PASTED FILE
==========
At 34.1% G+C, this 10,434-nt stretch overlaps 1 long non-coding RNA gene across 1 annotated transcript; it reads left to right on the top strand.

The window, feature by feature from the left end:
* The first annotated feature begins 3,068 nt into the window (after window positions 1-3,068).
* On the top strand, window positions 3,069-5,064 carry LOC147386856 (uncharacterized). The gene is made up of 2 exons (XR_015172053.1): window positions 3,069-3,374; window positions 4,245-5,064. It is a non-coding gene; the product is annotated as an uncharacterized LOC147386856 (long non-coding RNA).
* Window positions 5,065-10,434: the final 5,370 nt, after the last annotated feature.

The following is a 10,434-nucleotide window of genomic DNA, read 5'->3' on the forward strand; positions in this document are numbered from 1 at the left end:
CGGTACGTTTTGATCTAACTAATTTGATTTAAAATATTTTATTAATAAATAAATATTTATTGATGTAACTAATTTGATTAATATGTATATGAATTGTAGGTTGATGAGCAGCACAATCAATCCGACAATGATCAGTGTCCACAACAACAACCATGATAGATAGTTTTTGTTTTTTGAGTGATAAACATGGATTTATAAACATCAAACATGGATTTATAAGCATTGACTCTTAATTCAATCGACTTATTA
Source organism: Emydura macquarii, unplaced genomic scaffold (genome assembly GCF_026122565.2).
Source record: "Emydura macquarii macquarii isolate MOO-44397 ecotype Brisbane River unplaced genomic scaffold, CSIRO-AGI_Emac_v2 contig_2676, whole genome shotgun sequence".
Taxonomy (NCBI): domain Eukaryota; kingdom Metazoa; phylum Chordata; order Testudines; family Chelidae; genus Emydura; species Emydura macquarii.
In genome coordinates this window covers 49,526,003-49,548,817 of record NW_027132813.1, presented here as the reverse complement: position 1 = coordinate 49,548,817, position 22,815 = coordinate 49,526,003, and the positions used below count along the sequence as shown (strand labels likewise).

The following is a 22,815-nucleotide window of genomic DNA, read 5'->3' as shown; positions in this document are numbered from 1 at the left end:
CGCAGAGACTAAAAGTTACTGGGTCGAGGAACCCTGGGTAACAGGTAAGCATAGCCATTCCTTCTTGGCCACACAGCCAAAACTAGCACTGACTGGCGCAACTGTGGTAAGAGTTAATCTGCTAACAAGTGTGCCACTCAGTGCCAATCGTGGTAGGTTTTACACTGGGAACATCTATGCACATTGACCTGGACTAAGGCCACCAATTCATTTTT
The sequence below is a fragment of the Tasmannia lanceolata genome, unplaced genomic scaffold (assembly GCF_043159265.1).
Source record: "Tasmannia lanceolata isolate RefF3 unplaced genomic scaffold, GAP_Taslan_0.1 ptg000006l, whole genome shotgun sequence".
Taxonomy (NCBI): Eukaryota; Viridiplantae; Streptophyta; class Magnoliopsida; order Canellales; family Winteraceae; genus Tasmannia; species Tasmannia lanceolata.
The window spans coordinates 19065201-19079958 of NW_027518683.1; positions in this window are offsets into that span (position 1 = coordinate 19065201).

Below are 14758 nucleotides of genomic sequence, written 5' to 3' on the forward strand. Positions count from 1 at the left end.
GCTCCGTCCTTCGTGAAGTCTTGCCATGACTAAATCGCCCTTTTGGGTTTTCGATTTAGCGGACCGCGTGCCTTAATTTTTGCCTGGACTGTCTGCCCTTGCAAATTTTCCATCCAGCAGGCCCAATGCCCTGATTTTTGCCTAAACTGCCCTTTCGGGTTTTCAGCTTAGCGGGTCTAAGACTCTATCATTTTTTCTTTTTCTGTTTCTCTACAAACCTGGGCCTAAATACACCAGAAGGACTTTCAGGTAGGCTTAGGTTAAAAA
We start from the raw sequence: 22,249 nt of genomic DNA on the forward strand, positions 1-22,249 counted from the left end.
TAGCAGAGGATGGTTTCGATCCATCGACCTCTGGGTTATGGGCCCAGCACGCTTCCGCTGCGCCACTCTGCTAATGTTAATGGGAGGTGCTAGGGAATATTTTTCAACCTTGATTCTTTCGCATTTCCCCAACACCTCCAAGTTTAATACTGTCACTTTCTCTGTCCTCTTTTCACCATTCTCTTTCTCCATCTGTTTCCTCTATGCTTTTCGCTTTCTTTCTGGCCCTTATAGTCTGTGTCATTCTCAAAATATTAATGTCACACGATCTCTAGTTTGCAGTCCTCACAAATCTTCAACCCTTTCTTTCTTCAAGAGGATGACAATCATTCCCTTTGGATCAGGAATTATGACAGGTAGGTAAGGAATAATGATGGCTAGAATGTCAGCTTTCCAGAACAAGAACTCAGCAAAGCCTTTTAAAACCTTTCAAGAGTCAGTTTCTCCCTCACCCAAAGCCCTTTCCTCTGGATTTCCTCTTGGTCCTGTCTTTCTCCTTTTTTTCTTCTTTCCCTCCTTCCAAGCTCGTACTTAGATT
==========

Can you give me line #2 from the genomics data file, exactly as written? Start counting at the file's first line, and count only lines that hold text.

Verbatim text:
The window, feature by feature from the left end: